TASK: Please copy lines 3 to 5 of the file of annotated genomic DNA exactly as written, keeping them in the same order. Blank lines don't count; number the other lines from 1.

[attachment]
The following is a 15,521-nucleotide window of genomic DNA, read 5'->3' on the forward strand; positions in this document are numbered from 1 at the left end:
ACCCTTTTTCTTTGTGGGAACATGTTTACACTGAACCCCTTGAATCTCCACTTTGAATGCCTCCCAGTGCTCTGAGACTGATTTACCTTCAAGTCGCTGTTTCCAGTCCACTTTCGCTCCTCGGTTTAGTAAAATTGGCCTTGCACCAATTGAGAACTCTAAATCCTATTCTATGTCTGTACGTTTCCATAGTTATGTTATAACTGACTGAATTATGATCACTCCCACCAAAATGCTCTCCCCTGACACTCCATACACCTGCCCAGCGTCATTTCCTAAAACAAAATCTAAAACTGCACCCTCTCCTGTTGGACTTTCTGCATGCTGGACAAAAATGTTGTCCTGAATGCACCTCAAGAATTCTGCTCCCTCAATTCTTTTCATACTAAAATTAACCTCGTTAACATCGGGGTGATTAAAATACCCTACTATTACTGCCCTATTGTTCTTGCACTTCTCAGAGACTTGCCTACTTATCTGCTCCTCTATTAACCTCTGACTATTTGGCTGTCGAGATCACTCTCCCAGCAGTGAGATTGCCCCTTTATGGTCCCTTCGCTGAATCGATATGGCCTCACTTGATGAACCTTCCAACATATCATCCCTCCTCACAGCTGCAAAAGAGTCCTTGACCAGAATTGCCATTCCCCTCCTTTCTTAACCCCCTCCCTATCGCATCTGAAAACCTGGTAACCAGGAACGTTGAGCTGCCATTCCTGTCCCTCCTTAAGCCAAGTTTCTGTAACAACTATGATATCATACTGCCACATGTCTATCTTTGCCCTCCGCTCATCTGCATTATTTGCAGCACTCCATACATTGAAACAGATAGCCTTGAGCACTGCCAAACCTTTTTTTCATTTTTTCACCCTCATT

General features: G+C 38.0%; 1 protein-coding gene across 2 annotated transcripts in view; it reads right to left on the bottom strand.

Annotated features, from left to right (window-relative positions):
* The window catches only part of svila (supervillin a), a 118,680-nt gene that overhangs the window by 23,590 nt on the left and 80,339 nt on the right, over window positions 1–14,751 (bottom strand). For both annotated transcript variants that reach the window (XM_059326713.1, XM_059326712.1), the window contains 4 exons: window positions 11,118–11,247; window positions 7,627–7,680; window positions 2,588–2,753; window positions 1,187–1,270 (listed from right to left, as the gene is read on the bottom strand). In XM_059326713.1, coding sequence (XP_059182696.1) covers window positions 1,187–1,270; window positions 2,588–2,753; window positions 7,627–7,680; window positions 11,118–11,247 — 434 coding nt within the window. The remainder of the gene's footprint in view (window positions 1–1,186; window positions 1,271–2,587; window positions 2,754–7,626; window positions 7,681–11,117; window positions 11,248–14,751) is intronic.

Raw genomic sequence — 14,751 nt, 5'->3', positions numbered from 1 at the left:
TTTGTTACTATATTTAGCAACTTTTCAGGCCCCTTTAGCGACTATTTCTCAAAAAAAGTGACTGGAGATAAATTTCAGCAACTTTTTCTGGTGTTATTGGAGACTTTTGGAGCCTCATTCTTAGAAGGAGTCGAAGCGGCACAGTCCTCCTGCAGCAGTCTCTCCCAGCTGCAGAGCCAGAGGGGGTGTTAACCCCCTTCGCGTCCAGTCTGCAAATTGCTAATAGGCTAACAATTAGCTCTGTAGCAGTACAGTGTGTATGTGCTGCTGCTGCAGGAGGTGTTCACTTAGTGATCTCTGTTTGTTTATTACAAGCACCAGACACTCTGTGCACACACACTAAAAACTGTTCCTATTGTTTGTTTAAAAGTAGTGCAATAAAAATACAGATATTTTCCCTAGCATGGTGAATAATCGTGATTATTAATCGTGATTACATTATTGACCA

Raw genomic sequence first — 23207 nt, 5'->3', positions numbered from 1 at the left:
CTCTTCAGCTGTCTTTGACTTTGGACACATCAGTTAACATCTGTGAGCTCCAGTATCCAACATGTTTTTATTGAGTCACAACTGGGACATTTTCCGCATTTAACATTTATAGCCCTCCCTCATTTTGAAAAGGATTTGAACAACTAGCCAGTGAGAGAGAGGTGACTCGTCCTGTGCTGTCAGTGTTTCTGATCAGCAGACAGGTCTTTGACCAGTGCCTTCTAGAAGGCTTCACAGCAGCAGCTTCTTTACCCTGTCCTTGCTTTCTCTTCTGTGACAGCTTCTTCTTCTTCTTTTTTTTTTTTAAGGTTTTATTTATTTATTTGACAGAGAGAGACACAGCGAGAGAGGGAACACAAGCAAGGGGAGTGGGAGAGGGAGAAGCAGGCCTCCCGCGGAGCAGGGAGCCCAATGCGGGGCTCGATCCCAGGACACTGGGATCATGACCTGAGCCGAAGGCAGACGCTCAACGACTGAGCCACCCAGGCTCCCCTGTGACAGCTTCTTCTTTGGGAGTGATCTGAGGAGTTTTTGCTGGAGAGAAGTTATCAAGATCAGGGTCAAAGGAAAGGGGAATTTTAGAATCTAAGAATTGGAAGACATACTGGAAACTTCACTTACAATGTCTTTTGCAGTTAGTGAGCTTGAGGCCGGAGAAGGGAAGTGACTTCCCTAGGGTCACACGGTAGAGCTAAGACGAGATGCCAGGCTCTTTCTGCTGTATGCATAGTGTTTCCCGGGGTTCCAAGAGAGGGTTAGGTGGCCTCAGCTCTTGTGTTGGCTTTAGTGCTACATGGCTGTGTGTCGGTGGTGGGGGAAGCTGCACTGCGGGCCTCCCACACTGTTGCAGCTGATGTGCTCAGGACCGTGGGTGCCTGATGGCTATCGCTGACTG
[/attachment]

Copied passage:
General features: G+C 38.0%; 1 protein-coding gene across 2 annotated transcripts in view; it reads right to left on the bottom strand.

Annotated features, from left to right (window-relative positions):
* The window catches only part of svila (supervillin a), a 118,680-nt gene that overhangs the window by 23,590 nt on the left and 80,339 nt on the right, over window positions 1–14,751 (bottom strand). For both annotated transcript variants that reach the window (XM_059326713.1, XM_059326712.1), the window contains 4 exons: window positions 11,118–11,247; window positions 7,627–7,680; window positions 2,588–2,753; window positions 1,187–1,270 (listed from right to left, as the gene is read on the bottom strand). In XM_059326713.1, coding sequence (XP_059182696.1) covers window positions 1,187–1,270; window positions 2,588–2,753; window positions 7,627–7,680; window positions 11,118–11,247 — 434 coding nt within the window. The remainder of the gene's footprint in view (window positions 1–1,186; window positions 1,271–2,587; window positions 2,754–7,626; window positions 7,681–11,117; window positions 11,248–14,751) is intronic.